Is it debarker or barker drum?

Plastic in our chips!

How much chip breakage occurs in chip pile systems?

Yield number for pulping southern pine and sawdust fines ?

Chip size distribution, quality equirements for a batch digester ?

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To me it has always been "debarking" and "debarker drum," but on two occasions I've seen the unit referred to as a "barker drum" or just plain "barker." It seems that this is a typo that has been propagated - can you clarify this?


Debarking is the correct terminology. In the early days of drum debarking, several major manufacturers used the "barking" term. Fibermaking (no longer in business) actually had a logo with a big bulldog standing inside a "barking drum". Old habits are hard to break and you will hear people refer to barkers, barking drums and ring barkers for a long time. Similarly using correct English, “debarking drum” is correct. Thanks for using the correct terminology.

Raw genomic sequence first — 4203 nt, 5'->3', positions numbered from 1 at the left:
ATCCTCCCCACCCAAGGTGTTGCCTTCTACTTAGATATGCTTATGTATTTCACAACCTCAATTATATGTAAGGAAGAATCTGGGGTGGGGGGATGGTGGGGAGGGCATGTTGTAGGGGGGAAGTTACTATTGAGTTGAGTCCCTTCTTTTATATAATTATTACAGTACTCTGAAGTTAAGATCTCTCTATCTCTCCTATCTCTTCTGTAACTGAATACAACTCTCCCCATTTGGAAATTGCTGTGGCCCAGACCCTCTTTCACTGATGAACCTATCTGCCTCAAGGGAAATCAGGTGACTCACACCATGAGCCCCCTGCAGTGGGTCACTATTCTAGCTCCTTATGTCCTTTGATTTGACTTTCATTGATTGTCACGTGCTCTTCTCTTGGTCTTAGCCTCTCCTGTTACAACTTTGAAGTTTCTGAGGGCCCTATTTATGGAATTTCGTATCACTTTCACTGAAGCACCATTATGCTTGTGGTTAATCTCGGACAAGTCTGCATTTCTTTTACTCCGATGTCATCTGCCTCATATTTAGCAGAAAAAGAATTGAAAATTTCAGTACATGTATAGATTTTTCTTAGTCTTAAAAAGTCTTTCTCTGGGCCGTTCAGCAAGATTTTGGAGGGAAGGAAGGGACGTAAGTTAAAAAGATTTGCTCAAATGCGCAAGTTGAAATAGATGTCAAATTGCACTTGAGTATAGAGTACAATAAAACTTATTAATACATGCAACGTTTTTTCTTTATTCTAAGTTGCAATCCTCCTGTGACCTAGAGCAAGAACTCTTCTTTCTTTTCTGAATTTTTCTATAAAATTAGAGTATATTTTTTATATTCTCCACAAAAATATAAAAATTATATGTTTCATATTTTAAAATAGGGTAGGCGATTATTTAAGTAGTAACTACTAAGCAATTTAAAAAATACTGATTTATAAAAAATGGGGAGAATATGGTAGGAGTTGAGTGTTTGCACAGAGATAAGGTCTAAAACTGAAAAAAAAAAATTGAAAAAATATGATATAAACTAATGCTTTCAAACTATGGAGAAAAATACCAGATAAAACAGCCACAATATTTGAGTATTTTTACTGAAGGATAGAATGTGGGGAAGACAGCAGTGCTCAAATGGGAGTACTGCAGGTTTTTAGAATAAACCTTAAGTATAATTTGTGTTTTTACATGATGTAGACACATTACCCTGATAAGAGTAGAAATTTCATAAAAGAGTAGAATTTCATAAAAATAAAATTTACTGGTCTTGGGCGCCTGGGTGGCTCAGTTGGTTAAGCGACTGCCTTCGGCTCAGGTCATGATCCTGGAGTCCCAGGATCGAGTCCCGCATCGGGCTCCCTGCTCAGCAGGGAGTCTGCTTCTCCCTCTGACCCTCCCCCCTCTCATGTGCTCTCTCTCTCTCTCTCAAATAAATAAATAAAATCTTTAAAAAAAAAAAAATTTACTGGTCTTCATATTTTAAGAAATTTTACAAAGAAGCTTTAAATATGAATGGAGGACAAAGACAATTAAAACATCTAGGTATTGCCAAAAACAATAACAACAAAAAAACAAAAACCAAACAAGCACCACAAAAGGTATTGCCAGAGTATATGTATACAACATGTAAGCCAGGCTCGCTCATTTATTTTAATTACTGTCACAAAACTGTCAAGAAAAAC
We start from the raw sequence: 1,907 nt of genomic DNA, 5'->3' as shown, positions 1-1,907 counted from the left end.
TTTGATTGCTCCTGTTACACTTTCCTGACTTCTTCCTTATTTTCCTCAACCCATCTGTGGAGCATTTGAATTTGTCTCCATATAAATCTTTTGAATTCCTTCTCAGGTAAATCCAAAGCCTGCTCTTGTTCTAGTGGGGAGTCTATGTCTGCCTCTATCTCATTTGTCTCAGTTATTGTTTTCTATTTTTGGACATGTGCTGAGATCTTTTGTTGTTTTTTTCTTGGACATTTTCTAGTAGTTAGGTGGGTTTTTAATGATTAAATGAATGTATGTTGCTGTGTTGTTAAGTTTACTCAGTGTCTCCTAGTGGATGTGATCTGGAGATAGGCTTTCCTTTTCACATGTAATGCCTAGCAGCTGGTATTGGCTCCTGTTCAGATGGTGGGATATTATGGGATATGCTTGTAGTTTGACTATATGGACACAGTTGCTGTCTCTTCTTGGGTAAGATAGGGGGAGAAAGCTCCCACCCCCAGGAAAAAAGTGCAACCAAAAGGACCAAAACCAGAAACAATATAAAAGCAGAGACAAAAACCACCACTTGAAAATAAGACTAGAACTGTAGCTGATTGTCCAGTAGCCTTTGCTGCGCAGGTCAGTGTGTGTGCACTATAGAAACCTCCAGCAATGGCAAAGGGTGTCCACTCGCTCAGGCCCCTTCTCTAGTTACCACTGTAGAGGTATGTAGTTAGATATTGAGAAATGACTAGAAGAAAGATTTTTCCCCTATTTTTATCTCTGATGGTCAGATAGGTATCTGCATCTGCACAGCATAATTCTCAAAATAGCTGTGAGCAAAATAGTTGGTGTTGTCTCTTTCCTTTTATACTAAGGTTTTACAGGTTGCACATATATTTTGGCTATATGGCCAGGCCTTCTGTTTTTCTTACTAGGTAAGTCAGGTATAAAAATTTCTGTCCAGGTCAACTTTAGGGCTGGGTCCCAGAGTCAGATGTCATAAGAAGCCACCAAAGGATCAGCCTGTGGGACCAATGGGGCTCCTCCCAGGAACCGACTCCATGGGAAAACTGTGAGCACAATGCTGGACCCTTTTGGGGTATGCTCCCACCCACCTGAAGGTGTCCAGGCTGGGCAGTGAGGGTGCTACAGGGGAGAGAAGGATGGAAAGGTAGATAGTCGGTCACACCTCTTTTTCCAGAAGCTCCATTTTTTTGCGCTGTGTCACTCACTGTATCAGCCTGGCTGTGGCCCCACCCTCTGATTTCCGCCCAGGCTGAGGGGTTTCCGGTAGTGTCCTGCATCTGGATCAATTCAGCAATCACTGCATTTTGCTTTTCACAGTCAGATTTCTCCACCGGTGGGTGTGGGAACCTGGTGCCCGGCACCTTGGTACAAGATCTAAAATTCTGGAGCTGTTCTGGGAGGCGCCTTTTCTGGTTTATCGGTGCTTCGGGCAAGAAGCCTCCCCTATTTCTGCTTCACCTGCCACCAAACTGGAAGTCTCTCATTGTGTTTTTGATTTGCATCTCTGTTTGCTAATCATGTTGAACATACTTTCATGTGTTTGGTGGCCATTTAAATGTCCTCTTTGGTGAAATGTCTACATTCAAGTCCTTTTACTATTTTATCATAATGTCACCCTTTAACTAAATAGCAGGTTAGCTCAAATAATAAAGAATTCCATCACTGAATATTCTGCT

The pulp mill we supply is starting to complain about plastic in its chip sources. We are not sure how much might be getting into our sawmill chips, but want to start taking action now to maintain our relationships with the chip buyer. What we do to prevent the problem? Isn’t there something inside the pulp mill that can be done to solve the problem?